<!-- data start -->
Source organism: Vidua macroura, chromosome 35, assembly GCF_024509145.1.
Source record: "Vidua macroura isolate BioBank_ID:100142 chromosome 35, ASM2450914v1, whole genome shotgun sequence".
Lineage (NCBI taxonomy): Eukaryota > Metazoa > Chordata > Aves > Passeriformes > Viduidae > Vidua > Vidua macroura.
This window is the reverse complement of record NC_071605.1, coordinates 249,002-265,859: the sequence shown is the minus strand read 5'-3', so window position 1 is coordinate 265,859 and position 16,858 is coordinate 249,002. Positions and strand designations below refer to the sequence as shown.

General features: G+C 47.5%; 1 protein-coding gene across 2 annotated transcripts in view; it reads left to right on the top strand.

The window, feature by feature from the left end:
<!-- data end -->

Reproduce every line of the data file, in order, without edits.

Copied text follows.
Source organism: Vidua macroura, chromosome 35, assembly GCF_024509145.1.
Source record: "Vidua macroura isolate BioBank_ID:100142 chromosome 35, ASM2450914v1, whole genome shotgun sequence".
Lineage (NCBI taxonomy): Eukaryota > Metazoa > Chordata > Aves > Passeriformes > Viduidae > Vidua > Vidua macroura.
This window is the reverse complement of record NC_071605.1, coordinates 249,002-265,859: the sequence shown is the minus strand read 5'-3', so window position 1 is coordinate 265,859 and position 16,858 is coordinate 249,002. Positions and strand designations below refer to the sequence as shown.

General features: G+C 47.5%; 1 protein-coding gene across 2 annotated transcripts in view; it reads left to right on the top strand.

The window, feature by feature from the left end: